Dr. David A Geer, center, celebrates performing his 5,000th heart surgery with his nursing staff, from left: Brenda Landrum, Amy Odom, Charlotte Massey, Evelyn King, Lori McMullen and Haley Davis.
By Ida Brown
Courtesy The Meridian Star
Meridian cardiovascular surgeon Dr. David A. Geer reached a career milestone the first week of April 2013 — performing his 5,000th heart surgery procedure.
And though proud of the achievement, Geer quickly notes it is not his alone.
“It’s a big body of work… but it is an accomplishment of a whole bunch of people — nurses, perfusionists, anesthesiologists and cardiologists,” said Geer, who is in practice with Anderson Cardiac Surgical Associates.
That body of work spans nearly four decades, more than two decades of which have been in Meridian.
A native of Stratford, Conn., Geer attended Yale Medical School, where he developed an interest in heart surgery.
“Back in the 1960s, heart surgery was just beginning and it was a very exciting field that I wanted to be a part of,” he said. “It was about the time that heart transplantation started, but all forms of heart surgery — including bypass, heart valve and general heart surgery — began.”
Geer completed his residency at Stanford University in California, training under Dr. Norman Shumway, who is recognized as the father of heart transplantation.
It was at Stanford that Geer met Dr. Jeff Hollingsworth, grandson of the late Dr. Jeff Anderson, founder of Anderson Regional Medical Center (then known as Anderson Infirmary).
“He (Hollingsworth) was a fellow resident in surgery with me. He left Stanford a couple of years before I did and set up practice in Jackson, with the intention of returning to his hometown of Meridian.”
In 1976, Geer entered the U.S. Navy and served two years. During that time he met a general surgeon from Birmingham, Ala., who would later inform him about an opening for a heart surgeon at a Birmingham hospital.
Geer worked in Birmingham for ten years, then moved to Meridian in 1988 to begin work in the cardiac catheterization program established by fellow Stanford resident Hollingsworth.
“Jeff and I maintained contact over the years and I knew of his intention to return to Meridian; he had a great love for his hometown,” Geer said. Hollingsworth died in 1986 after creating the program. “At the time of his death, everything for the program was set up. That’s when I came here.”
In the late 80s, Meridian’s heart surgery program was a joint effort of Anderson, Riley and Rush hospitals, which Geer credits as making his transition easier.
“All of them were very helpful in getting me started here,” he said. “So I have a lot of good feelings for all of the hospitals here.”
In his more than 30 years as a heart surgeon — 24 of them in Meridian — Geer said not a lot has changed, despite the technological advances.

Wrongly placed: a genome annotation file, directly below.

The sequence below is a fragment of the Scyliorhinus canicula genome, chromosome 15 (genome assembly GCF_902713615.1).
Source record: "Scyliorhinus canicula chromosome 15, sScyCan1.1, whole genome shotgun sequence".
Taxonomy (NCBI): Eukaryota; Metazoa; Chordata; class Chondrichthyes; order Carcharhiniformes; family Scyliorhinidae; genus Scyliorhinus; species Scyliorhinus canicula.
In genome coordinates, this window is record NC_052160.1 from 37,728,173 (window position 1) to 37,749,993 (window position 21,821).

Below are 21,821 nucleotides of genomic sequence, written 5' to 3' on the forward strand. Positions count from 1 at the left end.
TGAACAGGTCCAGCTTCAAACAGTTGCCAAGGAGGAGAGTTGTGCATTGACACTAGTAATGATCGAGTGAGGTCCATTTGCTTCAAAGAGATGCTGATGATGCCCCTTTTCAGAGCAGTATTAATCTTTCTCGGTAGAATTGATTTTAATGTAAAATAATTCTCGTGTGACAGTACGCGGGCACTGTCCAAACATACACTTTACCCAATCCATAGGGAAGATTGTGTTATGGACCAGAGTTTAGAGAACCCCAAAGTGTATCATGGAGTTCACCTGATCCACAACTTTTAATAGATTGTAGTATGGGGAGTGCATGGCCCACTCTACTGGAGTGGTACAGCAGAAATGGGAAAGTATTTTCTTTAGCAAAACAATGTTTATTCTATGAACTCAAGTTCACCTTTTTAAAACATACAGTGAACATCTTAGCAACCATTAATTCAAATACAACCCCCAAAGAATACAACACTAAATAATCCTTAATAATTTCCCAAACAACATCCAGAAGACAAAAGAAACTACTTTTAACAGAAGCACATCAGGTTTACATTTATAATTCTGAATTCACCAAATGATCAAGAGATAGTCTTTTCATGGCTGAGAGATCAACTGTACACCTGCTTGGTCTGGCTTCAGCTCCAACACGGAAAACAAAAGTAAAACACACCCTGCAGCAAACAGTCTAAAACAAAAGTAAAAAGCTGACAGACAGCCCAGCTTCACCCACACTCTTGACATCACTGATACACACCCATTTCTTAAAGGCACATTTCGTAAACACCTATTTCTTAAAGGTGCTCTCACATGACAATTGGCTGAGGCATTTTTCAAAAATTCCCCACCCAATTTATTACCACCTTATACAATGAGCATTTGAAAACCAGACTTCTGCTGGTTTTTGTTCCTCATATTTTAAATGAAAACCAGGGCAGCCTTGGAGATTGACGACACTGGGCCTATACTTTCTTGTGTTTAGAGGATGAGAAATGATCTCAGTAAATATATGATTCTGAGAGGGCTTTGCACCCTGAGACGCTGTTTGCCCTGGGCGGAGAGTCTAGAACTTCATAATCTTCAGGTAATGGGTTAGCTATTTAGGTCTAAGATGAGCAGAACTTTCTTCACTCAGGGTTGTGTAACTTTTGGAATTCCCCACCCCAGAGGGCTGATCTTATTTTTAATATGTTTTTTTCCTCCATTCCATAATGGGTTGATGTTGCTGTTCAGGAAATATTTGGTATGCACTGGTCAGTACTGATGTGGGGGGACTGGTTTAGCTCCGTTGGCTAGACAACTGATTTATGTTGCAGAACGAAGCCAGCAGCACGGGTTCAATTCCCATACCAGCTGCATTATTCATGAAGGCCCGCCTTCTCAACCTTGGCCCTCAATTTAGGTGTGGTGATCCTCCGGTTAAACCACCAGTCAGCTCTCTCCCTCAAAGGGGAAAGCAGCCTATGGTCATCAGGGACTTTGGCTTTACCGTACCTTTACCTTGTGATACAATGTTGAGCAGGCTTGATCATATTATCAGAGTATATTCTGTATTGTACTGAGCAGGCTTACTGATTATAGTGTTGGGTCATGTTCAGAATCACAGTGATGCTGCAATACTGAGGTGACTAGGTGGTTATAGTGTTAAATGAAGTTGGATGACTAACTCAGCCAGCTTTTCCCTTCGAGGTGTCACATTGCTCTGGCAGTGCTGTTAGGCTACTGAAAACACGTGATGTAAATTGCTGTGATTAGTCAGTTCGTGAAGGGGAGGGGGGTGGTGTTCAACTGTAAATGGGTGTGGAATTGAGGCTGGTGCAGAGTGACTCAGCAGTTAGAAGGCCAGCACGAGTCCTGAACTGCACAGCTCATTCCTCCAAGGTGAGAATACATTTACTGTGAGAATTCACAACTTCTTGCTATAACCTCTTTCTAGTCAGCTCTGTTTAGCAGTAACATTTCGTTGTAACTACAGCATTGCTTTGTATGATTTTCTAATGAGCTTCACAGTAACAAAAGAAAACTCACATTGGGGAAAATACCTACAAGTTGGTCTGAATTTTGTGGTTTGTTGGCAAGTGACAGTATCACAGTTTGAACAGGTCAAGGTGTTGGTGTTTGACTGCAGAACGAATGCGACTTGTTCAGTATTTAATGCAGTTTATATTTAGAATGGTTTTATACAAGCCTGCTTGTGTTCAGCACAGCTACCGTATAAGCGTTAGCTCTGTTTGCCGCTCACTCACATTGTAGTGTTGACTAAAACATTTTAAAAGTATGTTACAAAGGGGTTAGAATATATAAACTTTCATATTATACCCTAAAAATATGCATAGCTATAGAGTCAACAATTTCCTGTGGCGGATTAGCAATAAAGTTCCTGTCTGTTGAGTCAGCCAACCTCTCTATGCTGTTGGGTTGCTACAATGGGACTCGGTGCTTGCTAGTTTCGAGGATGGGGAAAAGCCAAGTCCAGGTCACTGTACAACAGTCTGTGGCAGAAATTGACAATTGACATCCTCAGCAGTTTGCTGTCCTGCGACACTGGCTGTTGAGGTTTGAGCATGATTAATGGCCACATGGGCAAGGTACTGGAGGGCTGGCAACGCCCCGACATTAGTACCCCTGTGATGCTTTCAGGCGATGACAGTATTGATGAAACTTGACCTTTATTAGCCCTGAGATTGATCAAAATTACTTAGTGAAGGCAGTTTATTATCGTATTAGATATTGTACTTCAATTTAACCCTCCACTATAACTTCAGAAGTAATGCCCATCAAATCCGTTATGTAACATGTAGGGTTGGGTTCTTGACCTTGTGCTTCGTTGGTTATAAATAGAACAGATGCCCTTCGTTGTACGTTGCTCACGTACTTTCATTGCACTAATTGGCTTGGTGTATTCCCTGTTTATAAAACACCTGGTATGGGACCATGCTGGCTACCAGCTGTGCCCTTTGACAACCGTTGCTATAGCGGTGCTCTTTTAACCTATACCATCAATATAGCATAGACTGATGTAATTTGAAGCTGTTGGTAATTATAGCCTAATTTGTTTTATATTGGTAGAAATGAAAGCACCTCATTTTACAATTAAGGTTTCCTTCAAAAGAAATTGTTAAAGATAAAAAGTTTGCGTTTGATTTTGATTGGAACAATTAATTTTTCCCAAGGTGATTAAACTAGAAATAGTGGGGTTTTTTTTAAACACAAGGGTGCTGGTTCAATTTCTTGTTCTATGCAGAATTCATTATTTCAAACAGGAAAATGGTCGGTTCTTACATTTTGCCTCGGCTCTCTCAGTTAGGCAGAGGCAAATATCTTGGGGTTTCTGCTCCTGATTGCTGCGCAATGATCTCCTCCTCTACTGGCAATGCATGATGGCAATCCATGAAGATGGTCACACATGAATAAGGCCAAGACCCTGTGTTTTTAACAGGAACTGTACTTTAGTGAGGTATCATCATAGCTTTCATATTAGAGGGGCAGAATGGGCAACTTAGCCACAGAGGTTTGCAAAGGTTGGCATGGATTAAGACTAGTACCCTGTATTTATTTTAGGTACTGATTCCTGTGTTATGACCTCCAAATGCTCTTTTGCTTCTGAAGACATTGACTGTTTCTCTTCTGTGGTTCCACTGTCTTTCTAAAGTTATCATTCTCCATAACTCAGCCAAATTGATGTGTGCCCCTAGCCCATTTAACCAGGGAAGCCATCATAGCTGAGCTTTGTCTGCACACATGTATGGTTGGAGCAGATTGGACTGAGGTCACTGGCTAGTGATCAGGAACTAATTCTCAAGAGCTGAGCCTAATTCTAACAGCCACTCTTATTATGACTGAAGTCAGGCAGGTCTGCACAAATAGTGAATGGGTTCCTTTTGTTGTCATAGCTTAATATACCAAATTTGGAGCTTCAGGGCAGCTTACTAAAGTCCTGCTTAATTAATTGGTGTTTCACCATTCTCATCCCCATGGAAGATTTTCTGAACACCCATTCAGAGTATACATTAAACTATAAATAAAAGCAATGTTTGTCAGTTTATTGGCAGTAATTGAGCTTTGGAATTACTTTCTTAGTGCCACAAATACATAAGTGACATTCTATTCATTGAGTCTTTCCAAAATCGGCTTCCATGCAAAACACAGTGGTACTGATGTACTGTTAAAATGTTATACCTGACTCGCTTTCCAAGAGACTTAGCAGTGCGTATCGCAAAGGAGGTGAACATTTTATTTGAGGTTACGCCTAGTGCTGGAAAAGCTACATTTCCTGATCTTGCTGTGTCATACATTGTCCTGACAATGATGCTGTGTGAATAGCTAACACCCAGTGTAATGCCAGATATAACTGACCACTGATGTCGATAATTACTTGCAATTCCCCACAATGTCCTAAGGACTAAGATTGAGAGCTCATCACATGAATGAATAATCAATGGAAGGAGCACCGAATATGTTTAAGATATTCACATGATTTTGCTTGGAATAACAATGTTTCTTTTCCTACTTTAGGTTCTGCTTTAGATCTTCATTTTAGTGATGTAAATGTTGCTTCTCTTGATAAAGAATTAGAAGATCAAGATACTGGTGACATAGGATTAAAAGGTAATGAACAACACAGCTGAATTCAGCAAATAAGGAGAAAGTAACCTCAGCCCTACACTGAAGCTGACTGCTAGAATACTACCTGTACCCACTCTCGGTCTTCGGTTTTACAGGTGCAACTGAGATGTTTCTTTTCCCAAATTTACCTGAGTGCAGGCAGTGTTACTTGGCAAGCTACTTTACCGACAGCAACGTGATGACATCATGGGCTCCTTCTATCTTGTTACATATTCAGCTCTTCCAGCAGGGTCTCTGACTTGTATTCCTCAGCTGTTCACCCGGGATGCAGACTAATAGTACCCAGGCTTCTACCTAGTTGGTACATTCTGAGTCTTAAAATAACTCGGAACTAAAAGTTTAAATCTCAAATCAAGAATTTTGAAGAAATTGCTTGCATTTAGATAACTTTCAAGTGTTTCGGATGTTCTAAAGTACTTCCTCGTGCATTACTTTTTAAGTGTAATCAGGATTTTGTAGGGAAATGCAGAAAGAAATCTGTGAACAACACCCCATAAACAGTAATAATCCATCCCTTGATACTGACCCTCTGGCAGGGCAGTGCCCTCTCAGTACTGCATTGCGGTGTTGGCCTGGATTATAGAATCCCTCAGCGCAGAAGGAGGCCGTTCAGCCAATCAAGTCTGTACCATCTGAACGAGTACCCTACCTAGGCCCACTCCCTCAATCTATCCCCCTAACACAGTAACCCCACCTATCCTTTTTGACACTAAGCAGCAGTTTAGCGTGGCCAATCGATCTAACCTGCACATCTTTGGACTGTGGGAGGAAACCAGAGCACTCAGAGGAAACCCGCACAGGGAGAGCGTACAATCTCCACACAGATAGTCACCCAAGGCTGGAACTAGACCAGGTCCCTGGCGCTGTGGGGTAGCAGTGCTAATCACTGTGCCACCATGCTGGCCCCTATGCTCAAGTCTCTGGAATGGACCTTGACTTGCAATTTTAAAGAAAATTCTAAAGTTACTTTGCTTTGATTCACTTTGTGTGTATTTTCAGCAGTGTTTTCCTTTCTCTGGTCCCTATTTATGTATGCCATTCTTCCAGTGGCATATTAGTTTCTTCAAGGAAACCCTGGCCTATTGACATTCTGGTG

“A lot of the way I do surgery today is not a whole lot different from the way I did it 30 years ago,” he said.
Geer does note that today heart surgery is safer and procedures can now be performed on older people as well as those with more risk factors.
“And a lot of that is because of the technology, especially anesthesiology, which has developed even more,” he said.
By the end of the first week of April, Geer — who averages four surgeries a week — passed his 5,000th milestone. And because the 70-year-old surgeon has no plans to retire, the numbers will continue to steadily increase.
“I’ve been blessed with good health so I plan to continue doing what I love to do,” he said. “It’s a tremendous privilege to be able to take care of people and to have them put their trust in me. I get a tremendous amount of gratification from that.”
Humbled by the success he has enjoyed as a heart surgeon, Geer credits his achievements to others, including his staff.
“I love the people I work with. I’ve been blessed with some great nurses, some who have been with me my entire 24 years here,” he said. “I have a strong sense of appreciation for everyone who’s helped me along the way. And I feel very fortunate and very grateful.”
He also credits his former partner, the late Dr. Glenn Lau, who died in 2012.
“We met in the Navy and became good friends,” Geer said. “We went to Birmingham together — he was a general surgeon — and we functioned as a team. Then we came to Meridian and were partners.”
And he credits his wife of 22 years, Charlie Geer. “I have an extremely supportive and understanding wife,” he said. “It would be hard to do what I do without that kind of support and she’s been wonderful.”
The couple have two children, Bill and Jim, and two grandchildren, William, 6, and Alexandra, 2 ½.